Healthcare and elected officials say care agencies are using circumstances to line their own pockets. Last November, a group of Congress wrote a letter To the White House COVID-19 Response Team Coordinator, urging him to investigate whether nurse recruitment agencies are jacking up prices. The American Hospital Association claims that the agencies are “taking advantage of our organizations’ acute need for medical personnel.”
About 75% of the cost of hospitals is for a nurse; According to George Washington Young University health economist who studies the industry, companies keep 25% to make a profit.
One of the nation’s leading agencies, AMN Healthcare Services, reported a 109% increase in gross margin in the fourth quarter of 2021 compared to 2020, Yang said. Revenue from Cross Country Healthcare, another healthcare staffing agency, grew 93% between the third quarter of 2020 and 2021.
Meanwhile, private equity firms are cashing in on the nursing business. Since the beginning of 2021, at least eight private equity firms have bought at least seven recruitment agencies.
According to the Young and Mason report, state laws proved ineffective in combating the proliferation of contract nursing services. This may be because price gouging laws have historically been applied to product sales and retailers rather than temporary hires and staffing agencies, they say.
“Demand exceeds supply,” Yang said. “They can do it because they can get away with it.”
According to Stanford Nursing Chief Dale Beatty, Stanford’s shift nurses are expensive, but they are very experienced.
Agencies provide proof of license, experience, qualifications, drug testing and regulatory compliance, and COVID-19 vaccinations. According to him, Stanford is reviewing all these documents.
“We must continue to provide and support our patients with the same high quality care and keep them safe,” Beatty said.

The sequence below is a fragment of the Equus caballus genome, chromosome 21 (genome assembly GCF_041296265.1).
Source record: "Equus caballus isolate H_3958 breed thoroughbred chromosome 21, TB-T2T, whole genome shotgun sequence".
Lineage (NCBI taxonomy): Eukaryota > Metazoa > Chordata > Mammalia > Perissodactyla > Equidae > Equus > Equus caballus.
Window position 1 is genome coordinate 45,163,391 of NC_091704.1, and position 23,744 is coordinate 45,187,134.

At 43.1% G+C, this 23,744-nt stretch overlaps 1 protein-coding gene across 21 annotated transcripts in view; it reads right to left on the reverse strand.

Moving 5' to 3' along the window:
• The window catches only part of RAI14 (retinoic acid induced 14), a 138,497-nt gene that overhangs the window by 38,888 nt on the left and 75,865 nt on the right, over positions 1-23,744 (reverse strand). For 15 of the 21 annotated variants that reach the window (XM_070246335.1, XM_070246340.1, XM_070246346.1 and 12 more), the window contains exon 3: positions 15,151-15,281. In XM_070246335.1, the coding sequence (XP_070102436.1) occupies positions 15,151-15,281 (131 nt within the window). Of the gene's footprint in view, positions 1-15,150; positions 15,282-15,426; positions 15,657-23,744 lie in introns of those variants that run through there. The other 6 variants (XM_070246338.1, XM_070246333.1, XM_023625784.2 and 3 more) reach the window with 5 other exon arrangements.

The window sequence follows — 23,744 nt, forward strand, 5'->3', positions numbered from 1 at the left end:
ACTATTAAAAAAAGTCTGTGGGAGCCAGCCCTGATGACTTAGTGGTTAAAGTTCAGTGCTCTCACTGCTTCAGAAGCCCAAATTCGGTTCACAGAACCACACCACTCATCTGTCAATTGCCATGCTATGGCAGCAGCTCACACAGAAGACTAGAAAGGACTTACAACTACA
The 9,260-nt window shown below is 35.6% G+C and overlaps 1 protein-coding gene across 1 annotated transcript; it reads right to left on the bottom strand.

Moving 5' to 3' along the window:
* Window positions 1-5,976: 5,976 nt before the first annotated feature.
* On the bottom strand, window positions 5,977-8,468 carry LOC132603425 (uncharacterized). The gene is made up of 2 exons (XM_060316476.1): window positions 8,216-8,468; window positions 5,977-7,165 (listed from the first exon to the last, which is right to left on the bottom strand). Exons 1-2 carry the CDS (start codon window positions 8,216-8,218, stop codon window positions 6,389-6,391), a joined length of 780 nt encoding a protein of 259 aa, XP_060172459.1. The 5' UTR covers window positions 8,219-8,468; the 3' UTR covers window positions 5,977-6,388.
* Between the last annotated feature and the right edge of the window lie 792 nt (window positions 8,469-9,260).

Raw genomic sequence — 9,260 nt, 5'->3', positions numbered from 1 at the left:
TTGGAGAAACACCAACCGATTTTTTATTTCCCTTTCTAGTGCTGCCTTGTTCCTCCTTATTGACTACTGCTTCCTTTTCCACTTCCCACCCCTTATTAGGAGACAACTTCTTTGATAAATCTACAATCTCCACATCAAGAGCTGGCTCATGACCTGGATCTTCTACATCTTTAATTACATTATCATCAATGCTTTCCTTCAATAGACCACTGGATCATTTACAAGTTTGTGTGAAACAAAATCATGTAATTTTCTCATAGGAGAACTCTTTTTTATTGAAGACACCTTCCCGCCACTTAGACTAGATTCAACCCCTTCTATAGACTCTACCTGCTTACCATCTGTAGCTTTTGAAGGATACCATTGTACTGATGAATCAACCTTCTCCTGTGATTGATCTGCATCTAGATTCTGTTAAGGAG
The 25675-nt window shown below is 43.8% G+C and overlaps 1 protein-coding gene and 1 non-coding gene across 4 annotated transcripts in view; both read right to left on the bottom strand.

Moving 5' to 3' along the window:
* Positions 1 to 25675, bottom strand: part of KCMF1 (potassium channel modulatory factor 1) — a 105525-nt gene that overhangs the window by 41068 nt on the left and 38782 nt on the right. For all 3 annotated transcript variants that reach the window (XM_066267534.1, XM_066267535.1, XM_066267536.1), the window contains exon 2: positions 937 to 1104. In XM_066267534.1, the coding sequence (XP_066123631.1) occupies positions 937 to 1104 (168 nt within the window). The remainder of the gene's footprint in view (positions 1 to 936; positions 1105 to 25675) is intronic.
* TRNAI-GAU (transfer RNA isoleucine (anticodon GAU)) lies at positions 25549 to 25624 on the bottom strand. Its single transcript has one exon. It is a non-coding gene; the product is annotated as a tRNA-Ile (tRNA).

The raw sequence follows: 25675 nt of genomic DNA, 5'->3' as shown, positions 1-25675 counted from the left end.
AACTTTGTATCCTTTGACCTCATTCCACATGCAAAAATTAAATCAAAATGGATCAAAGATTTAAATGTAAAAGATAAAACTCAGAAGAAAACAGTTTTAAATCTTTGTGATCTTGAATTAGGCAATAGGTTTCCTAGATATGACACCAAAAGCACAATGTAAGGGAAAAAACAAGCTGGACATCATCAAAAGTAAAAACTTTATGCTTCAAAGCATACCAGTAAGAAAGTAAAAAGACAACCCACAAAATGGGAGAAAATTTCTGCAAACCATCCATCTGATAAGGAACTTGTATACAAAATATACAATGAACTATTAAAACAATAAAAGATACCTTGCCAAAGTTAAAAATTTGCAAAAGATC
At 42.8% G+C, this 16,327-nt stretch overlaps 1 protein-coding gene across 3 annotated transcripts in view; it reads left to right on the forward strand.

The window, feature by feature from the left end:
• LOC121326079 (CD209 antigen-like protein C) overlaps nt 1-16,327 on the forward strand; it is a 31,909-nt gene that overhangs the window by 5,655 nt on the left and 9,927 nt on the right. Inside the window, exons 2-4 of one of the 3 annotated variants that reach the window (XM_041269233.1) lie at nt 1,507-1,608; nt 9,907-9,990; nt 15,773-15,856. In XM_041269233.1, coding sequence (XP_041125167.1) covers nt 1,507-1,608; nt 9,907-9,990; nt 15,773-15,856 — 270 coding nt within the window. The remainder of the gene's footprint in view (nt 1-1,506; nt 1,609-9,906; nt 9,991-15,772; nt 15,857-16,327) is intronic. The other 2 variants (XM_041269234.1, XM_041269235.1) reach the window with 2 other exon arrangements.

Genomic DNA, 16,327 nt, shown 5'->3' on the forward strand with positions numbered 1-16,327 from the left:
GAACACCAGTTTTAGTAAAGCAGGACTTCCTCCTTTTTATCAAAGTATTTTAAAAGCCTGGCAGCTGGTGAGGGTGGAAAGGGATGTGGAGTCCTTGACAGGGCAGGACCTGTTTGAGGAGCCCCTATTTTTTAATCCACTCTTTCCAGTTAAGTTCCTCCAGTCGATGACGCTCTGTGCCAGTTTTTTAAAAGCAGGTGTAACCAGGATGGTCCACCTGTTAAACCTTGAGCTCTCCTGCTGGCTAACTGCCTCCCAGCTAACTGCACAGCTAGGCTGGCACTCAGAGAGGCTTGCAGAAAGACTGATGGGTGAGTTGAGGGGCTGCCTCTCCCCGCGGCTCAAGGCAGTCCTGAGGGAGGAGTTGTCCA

“Of course, fees are a concern,” he said. “But our top priority should be quality and patient safety. When you are in a strike situation, we must have the resources to take care of our patients.”
On the Strike Nurse Facebook page, the new nurses praised Stanford. “Best place to work,” wrote one nurse. “Great resources and supplies. The staff is very welcoming to travelers.”
The nurses flew into San Francisco International Airport late last week. Beatty said they had to complete a 16-hour online Stanford-standards program and a 12-hour workout before starting work.
Upon arrival, each nurse was vetted one-on-one by Stanford staff to ensure they were fit for their position, he said.
“Sometimes we may have people who can provide emergency care, but they may not have specific skills for this population,” he said. “So we’re evaluating whether they can make that adjustment. … We can certainly redirect them elsewhere.”
Even if the strike at Stanford ends quickly and the striking nurses go home, they will already be paid.
“If you get on a plane,” one nurse wrote on the Facebook page, “you will get paid.”
Staff writer Aldo Toledo contributed to this report.